Meet one of my best friends, Lindsey Gallant, and read about how she is learning to cultivate a life of order and wonder.

Cultivating a Life of Order and Wonder

Tell us about you and your family.

We are a family of 5 in Prince Edward Island, Canada. We have a small acreage beside a river where we garden, raise chickens and pigs, and explore and enjoy life in the country. And the beaches are only ten minutes away! We have a daughter (6), son (4), and a brand new daughter (3 months).

How long have you been homeschooling?

We are just finishing a very informal kindergarten year with our oldest daughter. But I feel like we’ve been on the home education journey for a long time. I was homeschooled myself in the Northwest Territories, so it was always in the back of my mind as a possibility. When my daughter was about a year old, I was introduced to Charlotte Mason. The seed for second generation homeschooling was really planted then, and my excitement kept growing. We still debated whether we were going to homeschool or not, right up until last summer. But I’m glad we took the plunge! We are taking it year by year.

Tell us about your Order and Wonder homeschooling approach.

I believe in cultivating a life of order and wonder for our family. Education is part of that. Charlotte Mason has been an influential mentor, and we are learning to live by her idea that education is an atmosphere, a discipline, and a life. Our learning centers around living books, everyday life, and relationships. We try to let life unfold at a natural pace, experiencing and learning from what each season has to offer.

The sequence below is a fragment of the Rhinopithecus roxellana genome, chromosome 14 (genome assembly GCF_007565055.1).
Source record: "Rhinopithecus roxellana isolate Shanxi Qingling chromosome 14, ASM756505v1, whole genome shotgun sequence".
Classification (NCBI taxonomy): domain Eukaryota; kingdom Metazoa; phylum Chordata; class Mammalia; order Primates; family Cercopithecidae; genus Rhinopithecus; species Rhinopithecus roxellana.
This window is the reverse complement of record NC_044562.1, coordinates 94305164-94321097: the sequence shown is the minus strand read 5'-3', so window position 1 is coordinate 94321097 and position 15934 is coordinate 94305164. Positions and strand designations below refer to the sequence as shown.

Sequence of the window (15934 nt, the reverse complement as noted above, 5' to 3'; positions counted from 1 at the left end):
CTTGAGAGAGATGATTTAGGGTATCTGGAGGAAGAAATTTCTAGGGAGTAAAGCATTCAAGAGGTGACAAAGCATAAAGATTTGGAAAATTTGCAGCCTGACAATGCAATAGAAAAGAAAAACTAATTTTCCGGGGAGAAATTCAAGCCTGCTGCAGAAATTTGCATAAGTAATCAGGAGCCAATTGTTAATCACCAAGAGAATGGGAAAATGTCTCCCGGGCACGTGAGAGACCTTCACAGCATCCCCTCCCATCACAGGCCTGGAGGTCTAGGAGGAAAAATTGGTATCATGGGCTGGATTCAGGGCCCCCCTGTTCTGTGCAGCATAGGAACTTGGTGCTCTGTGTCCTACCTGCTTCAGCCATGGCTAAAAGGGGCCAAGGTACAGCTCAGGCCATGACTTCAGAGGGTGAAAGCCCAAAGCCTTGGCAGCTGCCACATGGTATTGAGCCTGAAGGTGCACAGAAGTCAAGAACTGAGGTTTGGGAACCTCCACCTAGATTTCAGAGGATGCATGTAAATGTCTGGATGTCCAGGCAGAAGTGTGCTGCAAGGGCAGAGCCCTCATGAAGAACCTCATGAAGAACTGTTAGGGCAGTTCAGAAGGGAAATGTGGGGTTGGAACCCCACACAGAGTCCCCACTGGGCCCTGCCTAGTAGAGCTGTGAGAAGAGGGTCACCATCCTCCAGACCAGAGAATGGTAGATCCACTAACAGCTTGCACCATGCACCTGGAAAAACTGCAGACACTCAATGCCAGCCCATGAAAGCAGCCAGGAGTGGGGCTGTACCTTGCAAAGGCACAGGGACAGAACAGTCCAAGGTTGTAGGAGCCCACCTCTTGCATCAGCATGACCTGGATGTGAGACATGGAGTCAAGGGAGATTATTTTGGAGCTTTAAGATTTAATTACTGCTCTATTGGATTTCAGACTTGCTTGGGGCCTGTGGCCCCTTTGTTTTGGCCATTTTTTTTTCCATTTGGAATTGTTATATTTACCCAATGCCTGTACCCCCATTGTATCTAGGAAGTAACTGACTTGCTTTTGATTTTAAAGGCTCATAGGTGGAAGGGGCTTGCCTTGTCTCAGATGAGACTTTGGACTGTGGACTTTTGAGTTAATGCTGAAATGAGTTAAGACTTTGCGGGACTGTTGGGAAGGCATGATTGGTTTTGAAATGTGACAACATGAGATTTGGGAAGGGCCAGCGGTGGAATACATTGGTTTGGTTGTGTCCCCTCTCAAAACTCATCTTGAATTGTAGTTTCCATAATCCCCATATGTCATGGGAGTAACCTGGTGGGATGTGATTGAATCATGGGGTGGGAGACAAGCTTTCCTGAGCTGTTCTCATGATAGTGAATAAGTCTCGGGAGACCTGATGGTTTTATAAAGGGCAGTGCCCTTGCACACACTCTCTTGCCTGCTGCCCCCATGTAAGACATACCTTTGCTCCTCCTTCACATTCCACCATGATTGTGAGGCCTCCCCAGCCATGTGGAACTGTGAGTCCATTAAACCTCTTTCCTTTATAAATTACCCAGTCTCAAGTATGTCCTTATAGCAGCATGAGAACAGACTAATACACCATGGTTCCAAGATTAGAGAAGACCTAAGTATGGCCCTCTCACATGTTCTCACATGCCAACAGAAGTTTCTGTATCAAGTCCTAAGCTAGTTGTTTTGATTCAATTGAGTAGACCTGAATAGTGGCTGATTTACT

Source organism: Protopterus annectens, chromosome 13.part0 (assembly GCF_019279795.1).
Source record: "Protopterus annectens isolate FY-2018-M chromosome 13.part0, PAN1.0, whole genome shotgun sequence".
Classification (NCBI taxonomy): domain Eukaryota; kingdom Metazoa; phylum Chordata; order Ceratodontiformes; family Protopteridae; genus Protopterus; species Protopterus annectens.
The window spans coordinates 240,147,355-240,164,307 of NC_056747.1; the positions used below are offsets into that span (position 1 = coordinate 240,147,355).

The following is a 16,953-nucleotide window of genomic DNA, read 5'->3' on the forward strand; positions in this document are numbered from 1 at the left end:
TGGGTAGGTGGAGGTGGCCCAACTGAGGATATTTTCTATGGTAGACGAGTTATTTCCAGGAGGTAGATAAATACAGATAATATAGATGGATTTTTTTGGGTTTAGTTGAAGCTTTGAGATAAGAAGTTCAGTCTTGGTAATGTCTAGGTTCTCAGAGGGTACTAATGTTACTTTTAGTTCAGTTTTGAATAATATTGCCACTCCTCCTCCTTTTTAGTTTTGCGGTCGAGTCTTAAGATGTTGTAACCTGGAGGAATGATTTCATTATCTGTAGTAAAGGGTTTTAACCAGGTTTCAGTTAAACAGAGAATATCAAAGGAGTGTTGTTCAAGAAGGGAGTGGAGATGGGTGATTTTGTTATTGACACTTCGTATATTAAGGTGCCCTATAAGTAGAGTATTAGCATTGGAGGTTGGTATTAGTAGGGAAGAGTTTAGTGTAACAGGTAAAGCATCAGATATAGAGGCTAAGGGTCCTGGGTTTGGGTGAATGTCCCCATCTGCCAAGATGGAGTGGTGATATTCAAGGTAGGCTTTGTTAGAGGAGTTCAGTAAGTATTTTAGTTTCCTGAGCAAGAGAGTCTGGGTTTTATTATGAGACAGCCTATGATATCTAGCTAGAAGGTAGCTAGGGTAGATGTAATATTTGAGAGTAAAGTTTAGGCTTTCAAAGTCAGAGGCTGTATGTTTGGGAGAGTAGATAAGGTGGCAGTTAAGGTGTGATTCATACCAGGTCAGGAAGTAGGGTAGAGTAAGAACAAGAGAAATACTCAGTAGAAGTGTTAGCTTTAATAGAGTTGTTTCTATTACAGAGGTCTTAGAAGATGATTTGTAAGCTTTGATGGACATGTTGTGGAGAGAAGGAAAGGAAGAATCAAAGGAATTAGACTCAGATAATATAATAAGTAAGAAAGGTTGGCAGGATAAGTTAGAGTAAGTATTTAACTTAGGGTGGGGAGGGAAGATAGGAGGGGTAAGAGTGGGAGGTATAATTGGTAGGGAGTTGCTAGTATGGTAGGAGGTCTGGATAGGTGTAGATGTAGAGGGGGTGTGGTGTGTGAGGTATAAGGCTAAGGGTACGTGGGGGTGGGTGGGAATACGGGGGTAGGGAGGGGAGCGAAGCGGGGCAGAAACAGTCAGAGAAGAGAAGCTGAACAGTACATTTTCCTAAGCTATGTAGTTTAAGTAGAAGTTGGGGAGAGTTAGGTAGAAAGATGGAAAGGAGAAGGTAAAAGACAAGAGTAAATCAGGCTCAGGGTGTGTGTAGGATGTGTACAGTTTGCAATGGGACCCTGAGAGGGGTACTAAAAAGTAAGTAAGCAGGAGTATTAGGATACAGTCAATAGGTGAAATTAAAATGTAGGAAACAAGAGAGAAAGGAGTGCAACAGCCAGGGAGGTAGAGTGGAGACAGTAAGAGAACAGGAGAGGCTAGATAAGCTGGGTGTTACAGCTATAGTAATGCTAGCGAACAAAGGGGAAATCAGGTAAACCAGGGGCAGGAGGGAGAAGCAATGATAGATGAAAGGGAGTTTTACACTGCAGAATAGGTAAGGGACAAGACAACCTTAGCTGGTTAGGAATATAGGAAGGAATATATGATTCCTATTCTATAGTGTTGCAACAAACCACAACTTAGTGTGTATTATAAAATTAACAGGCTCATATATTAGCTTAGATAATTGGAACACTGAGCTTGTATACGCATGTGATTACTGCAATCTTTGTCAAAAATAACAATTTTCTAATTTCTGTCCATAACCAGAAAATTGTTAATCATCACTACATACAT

The idea of “order and wonder” came directly from a veteran homeschooler, and I have adopted it as my own framework for education. Order is the underlying structure of our days, the flexible rhythm that provides both stability and freedom, and the discipline of good habits. Order then opens the space for wonder – time for curiosity, leisurely exploration, creativity, and an openness to the sacred and beautiful.

I didn’t intend on a lot of formal lessons for kindergarten. Practically, we prioritized outdoor play, reading aloud together, and forming good habits (mental, moral, and physical). “School time” was secondary. At this age I would rather have the kids making mud pies and staring at the sky than filling out worksheets. And no matter what else is going on, if we are at home, we never skip our read-aloud time together!

This will change somewhat with Grade 1 in the fall, as we will plan on a short time of lessons daily.

Year-round homeschooling or traditional calendar homeschooling?

I love it when summer has a different rhythm, so we will be taking summers off from regular lessons. We’ll still have order to our day with chores, meals, and our Bible and prayer time, but I hope to leave lots of time for unstructured play, gardening, and enjoying our beautiful island! We read aloud together no matter the season, and I’ve got a stack of books perfect for summer.

Tell us about your homeschooling routine.

We had a fairy relaxed kindergarten routine. We did try to have more structured mornings, where we had some “school” time together, and when we did, this is what it looked like:

  • Breakfast and free play, followed by getting ready for day and a few chores together
  • Playing outside (or inside if the weather was nasty) while Mom does chores
  • Snack


Together Time:

  • A hymn, Scripture memory verse, Bible story, prayer
  • Poem